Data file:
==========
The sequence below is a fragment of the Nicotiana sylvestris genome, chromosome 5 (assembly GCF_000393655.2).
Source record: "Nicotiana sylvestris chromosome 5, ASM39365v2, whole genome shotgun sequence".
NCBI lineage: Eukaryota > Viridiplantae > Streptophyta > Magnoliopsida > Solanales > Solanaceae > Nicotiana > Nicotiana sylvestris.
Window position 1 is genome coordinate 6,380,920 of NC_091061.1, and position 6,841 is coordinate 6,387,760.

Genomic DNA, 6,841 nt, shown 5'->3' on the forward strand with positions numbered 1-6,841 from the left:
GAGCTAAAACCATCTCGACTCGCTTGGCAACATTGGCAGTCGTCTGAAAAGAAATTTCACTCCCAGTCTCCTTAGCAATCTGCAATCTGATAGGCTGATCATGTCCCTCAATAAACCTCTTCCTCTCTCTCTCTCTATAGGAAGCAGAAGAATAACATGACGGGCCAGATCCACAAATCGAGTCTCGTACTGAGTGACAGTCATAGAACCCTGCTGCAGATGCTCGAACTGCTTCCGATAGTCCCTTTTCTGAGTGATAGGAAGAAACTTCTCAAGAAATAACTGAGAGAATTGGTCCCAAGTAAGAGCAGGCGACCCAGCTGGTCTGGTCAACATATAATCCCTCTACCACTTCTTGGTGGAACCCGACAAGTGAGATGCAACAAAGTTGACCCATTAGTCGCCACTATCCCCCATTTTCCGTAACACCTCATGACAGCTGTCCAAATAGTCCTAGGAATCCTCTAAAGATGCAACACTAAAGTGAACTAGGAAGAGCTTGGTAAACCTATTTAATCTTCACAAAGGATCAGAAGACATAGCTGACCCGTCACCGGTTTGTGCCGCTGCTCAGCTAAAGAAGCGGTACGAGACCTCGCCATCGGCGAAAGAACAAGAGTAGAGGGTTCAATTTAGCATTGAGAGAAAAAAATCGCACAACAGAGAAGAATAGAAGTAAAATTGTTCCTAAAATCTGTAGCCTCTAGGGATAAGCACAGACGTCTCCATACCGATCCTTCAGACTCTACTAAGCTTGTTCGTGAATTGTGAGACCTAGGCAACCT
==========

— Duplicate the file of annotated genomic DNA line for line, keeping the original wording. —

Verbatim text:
The sequence below is a fragment of the Nicotiana sylvestris genome, chromosome 5 (assembly GCF_000393655.2).
Source record: "Nicotiana sylvestris chromosome 5, ASM39365v2, whole genome shotgun sequence".
NCBI lineage: Eukaryota > Viridiplantae > Streptophyta > Magnoliopsida > Solanales > Solanaceae > Nicotiana > Nicotiana sylvestris.
Window position 1 is genome coordinate 6,380,920 of NC_091061.1, and position 6,841 is coordinate 6,387,760.

Genomic DNA, 6,841 nt, shown 5'->3' on the forward strand with positions numbered 1-6,841 from the left:
GAGCTAAAACCATCTCGACTCGCTTGGCAACATTGGCAGTCGTCTGAAAAGAAATTTCACTCCCAGTCTCCTTAGCAATCTGCAATCTGATAGGCTGATCATGTCCCTCAATAAACCTCTTCCTCTCTCTCTCTCTATAGGAAGCAGAAGAATAACATGACGGGCCAGATCCACAAATCGAGTCTCGTACTGAGTGACAGTCATAGAACCCTGCTGCAGATGCTCGAACTGCTTCCGATAGTCCCTTTTCTGAGTGATAGGAAGAAACTTCTCAAGAAATAACTGAGAGAATTGGTCCCAAGTAAGAGCAGGCGACCCAGCTGGTCTGGTCAACATATAATCCCTCTACCACTTCTTGGTGGAACCCGACAAGTGAGATGCAACAAAGTTGACCCATTAGTCGCCACTATCCCCCATTTTCCGTAACACCTCATGACAGCTGTCCAAATAGTCCTAGGAATCCTCTAAAGATGCAACACTAAAGTGAACTAGGAAGAGCTTGGTAAACCTATTTAATCTTCACAAAGGATCAGAAGACATAGCTGACCCGTCACCGGTTTGTGCCGCTGCTCAGCTAAAGAAGCGGTACGAGACCTCGCCATCGGCGAAAGAACAAGAGTAGAGGGTTCAATTTAGCATTGAGAGAAAAAAATCGCACAACAGAGAAGAATAGAAGTAAAATTGTTCCTAAAATCTGTAGCCTCTAGGGATAAGCACAGACGTCTCCATACCGATCCTTCAGACTCTACTAAGCTTGTTCGTGAATTGTGAGACCTAGGCAACCT